Serial Commands

Connect the USB Adapter

Connect Bluetooth uploader (optional)

On Mac, the Bluetooth may lose connection after several uploads. In that case, delete the connection and reconnect to resume the functionality.
Connect your computer with the uploader through USB to micro-USB cable. The uploader has three LEDs, power, Tx, and Rx. Right after the connection, the Tx and Rx should blink for one second indicating initial communication, then dim. Only the power LED should keep lighting up. You can find a new port under Tool->Port as:
  • Mac OS : “/dev/cu.usbserial-xxxxxxxx”
  • Windows: “COM#”
  • Linux: “ttyUSB#
You can choose the "Serial Monitor" in "Tools" menu bar, or click the
button to open the serial monitor window:
  • Open up the serial monitor and set up the baud rate. With NyBoard V1_*, set "No line ending" and the baud rate to 115200 in the serial monitor.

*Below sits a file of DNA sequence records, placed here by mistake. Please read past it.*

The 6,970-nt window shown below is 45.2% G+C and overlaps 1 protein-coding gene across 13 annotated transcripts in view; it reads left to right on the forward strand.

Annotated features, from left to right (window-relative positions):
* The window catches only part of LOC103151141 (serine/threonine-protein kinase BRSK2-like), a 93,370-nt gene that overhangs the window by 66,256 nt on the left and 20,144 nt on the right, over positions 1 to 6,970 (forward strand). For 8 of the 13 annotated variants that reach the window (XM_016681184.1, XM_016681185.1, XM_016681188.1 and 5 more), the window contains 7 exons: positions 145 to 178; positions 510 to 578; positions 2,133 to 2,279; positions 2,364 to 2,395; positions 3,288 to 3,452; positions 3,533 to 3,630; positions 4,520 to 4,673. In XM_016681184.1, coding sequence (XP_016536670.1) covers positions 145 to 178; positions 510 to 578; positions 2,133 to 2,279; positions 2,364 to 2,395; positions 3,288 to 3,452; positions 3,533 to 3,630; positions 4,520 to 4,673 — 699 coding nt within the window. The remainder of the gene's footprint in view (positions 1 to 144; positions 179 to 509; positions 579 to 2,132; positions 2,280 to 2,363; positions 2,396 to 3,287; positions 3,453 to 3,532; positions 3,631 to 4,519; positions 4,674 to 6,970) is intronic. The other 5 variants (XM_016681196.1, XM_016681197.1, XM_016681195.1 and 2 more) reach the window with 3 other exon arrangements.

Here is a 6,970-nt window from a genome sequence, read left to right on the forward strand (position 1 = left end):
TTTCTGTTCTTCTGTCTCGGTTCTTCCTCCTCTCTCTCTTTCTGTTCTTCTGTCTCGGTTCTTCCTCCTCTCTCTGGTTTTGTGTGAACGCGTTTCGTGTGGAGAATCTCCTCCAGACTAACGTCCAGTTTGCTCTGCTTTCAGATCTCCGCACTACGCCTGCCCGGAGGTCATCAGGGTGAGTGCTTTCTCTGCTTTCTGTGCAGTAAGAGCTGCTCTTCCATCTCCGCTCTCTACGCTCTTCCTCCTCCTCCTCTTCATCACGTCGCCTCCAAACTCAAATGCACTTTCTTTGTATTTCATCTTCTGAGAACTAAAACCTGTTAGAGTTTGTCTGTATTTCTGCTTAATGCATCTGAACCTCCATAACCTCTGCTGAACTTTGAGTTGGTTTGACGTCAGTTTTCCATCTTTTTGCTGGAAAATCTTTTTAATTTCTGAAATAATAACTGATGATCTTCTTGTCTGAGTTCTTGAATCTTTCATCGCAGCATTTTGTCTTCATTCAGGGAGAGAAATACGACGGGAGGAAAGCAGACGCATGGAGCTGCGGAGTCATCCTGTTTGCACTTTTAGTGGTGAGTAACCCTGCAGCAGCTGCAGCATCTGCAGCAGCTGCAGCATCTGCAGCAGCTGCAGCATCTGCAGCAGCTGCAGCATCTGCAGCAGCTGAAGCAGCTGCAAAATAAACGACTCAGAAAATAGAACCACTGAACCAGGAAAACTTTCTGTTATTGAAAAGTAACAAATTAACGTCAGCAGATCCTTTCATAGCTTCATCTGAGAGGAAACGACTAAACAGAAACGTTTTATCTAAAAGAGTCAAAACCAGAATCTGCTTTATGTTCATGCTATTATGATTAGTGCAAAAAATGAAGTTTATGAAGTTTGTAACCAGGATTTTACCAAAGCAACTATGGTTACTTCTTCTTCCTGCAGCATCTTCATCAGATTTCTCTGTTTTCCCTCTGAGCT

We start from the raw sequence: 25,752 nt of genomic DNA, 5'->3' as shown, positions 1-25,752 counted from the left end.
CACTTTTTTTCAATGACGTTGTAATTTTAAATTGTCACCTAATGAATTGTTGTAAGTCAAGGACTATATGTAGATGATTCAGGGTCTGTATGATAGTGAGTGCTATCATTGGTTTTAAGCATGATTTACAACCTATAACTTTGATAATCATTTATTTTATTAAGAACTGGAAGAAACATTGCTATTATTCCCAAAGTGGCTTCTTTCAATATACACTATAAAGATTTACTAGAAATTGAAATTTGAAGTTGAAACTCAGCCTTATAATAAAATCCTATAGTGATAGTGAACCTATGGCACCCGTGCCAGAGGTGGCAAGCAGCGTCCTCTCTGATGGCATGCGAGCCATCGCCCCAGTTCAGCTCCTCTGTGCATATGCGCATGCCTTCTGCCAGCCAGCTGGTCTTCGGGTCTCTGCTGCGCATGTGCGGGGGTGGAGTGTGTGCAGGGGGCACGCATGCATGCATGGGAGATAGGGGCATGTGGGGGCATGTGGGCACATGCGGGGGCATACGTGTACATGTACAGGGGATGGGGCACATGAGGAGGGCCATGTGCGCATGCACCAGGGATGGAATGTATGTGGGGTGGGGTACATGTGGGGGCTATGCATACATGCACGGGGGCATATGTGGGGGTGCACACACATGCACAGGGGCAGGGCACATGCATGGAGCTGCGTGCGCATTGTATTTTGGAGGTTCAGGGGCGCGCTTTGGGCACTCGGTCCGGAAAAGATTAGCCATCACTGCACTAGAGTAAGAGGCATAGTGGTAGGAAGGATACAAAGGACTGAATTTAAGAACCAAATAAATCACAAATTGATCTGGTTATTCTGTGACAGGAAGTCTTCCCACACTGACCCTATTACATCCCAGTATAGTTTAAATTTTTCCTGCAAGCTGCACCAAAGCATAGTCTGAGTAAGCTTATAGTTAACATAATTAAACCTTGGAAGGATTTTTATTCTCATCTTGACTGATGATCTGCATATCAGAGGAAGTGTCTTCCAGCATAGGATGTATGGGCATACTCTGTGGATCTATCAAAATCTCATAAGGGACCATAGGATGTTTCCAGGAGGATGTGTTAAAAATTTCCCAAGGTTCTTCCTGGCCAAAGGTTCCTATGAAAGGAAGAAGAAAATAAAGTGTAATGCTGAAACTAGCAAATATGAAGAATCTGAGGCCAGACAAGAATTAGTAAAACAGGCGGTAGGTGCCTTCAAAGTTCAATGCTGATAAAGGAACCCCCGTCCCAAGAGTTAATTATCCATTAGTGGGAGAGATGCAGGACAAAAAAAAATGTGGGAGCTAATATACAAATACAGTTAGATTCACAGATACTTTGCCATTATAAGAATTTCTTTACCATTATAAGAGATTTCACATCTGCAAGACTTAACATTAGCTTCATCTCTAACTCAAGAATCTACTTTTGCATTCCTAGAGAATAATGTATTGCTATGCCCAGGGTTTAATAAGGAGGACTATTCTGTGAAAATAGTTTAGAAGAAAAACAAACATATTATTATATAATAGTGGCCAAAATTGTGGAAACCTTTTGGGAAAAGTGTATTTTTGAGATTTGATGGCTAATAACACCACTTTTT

Arduino IDE as an interface

With the USB/Bluetooth uploader connecting NyBoard and Arduino IDE, you have the ultimate interface to communicate with NyBoard and change every byte on it.
I have defined a set of serial communication protocol for NyBoard:
All the token starts with a single Ascii encoded character to specify its parsing format. They are case-sensitive and usually in lower case.
Some commands, like the c and m commands can be combined.
For example:
Successive "m8 40", "m8 -35", "m 0 50" can be written as "m8 40 8 -35 0 50". You can combine up to four commands of the same type. To be exact, the length of the string should be smaller than 30 characters. You can change the limit in the code but there might be a systematic constraint for the serial buffer.
Try the following serial commands in the serial monitor:
  • ksit”
  • m0 30”
  • m0 -30”
  • kbalance”
  • kwkF”
  • ktrL”
  • d
The quotation mark just indicates that they are character strings. Don’t type quotation marks in the serial monitor.
Some more available commands: